Whats more interesting is seeing how my professional career in Hawaii has evolved.  How my views have changed…from portraits to street work.  How I’ve visually grown.  I constantly read art books.  Study old paintings.  Visually stimulate my senses so I can “see” when I put the camera to my eye.  And its working.  My timing is different, my angles are changing.  My views are evolving. I try to look at images as paintings.  I try to think of how a painter or sculptor would see a face or scene.  My actions seems so far away from what I used to shoot.

The family above had parts of their home catch fire in San Antonio due to faulty wiring in a junction box.  The family holds the box which caused the problem. (I think thats what happend!)  The Sun Community Newspaper, 1997.

 These images seem so long ago but when I view them, I can clearly see how I naturally had a vision but it wasn’t developed.  It was raw, unexpected, and unreliable.  I was just a kid with a few cameras and pocket full of film.  Sure, I was in my 20s.  I though I knew more than I did but couldn’t prove it.  I knew I wasn’t good enough to get a staff job at the Dallas Morning News or the LA Times but I though if they gave me a chance, I could do it.  The Express News gave me that chance but it was shooting for their community newspaper. It was really bad work on my end but in many ways, I think it was some of the best stuff around.  I shot so many images of real life that it made me realize what life was about.

Lilly Tejeda is the mother of Frank Tejeda, a local politician who had high hopes but sadly died of cancer a some time after this picture was taken.   His death was a loss to the Hispanic community as he might have gone to much higher positions.  I remember going to her humble house on the South Side of San Antonio and asking her if we could take the photo of her and her son’s pictures.  How much they looked like.  Funny, this image still makes me sad.  She held a brave face but she knew her loss.

How far I’ve come from the 90s to the 2010s.  How arrogant I was to think I new so much but in reality I knew nothing.  The base was there but the experience was not.  So many kids and prosumers I’ve encountered over the years here in Hawaii and elsewhere seem to think because they have a digital camera, have a few images published here and there, they are equal or better than me or anyone who has shot for years.  Maybe they are.  If I had top digital cameras and technology back on my side in the 90’s, maybe I would have been just as good.  But what they lack is experience.  They don’t have any experience shooting high school plays, community dances, kid’s swim meets, or a local strawberry fair.  I regularly would drive an hour or so out to the the middle of nowhere to shoot a portrait of man who raised a prized steer.  All for about $25!  There is lots to really say about starting from the bottom.  It humbles you and makes you realize you don’t really know what the hell you are doing.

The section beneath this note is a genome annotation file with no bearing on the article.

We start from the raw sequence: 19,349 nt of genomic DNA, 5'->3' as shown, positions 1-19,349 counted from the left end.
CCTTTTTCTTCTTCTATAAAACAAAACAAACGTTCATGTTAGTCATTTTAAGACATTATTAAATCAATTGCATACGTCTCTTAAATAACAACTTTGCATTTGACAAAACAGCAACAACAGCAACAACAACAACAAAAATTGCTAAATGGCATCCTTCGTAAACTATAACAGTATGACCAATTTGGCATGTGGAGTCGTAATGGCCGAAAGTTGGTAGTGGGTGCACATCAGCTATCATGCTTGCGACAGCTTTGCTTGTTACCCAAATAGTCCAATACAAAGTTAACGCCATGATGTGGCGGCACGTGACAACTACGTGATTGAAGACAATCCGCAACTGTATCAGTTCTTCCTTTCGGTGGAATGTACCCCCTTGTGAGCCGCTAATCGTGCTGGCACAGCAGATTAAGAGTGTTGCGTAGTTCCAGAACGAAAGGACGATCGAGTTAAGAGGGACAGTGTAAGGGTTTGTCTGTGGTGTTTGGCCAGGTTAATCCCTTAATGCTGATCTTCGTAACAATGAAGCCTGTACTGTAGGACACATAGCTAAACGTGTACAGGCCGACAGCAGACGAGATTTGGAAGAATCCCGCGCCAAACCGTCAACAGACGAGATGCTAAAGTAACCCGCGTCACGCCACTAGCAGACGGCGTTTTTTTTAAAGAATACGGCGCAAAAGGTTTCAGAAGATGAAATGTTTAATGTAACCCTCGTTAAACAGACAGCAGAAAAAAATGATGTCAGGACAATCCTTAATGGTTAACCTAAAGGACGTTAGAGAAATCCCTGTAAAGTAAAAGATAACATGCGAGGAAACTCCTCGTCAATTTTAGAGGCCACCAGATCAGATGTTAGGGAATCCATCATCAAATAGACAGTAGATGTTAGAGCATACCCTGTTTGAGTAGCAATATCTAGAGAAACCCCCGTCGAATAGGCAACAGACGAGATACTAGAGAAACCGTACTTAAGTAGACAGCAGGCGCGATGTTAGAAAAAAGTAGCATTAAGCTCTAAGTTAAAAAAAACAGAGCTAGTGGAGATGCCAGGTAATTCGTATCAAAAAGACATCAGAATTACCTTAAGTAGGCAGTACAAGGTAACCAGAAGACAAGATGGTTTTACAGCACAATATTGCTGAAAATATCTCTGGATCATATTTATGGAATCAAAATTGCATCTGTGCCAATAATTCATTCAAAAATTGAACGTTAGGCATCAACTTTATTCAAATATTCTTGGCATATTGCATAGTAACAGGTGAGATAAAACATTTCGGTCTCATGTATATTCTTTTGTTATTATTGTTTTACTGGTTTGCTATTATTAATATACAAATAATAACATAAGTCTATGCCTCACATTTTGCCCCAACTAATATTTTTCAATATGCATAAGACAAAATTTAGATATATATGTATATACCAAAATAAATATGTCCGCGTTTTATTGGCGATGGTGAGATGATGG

I shot an event for Reuters a few weeks ago and worked next to the Honolulu Star Advertiser’s senior photographer Craig Kojima.  He’s in his 50’s or so but walks around like he’s a nobody.  No attitude, no beef, no nothing.  He wears those ridiculously stupid shoes that you can put your toes in…you know the ones!  Ugh!  He’s such a great guy and he knows how to shoot. After looking at his take the next day in the paper, I realized that experience trumped anything I did that day.  He shot unbelievable images that I failed to see.  And why was that?  Experience.  I called him a few days later and told him so.  He laughed in that soft, fatherly way and denied he was any better.  Yet he clearly has 20 plus years on me.  Experience counts.  Not workshops, or degrees, or attitude.  Experience makes up for anything some stupid classroom can teach.

Would I go back and shoot the community newspapers again?  As Sarah P would say, “you betcha!”  In a Texas heart beat.  Those were the best days of my learning photography years.  From there, it just got more complicated, harder, and more depressing.  Moving to New York essentially took all the romance out of what I though photography was.  At the community newspaper, I was in a dream world.  I thought this last Sun’s assignment would get me into the doors of National Geographic.  I really did.  And who’s to say it wasn’t going to happen? A youngster can dream, no?

So when George Lee comes knocking on your door to shoot a Pulse assignment, you might want to reconsider his offer.  You just never know…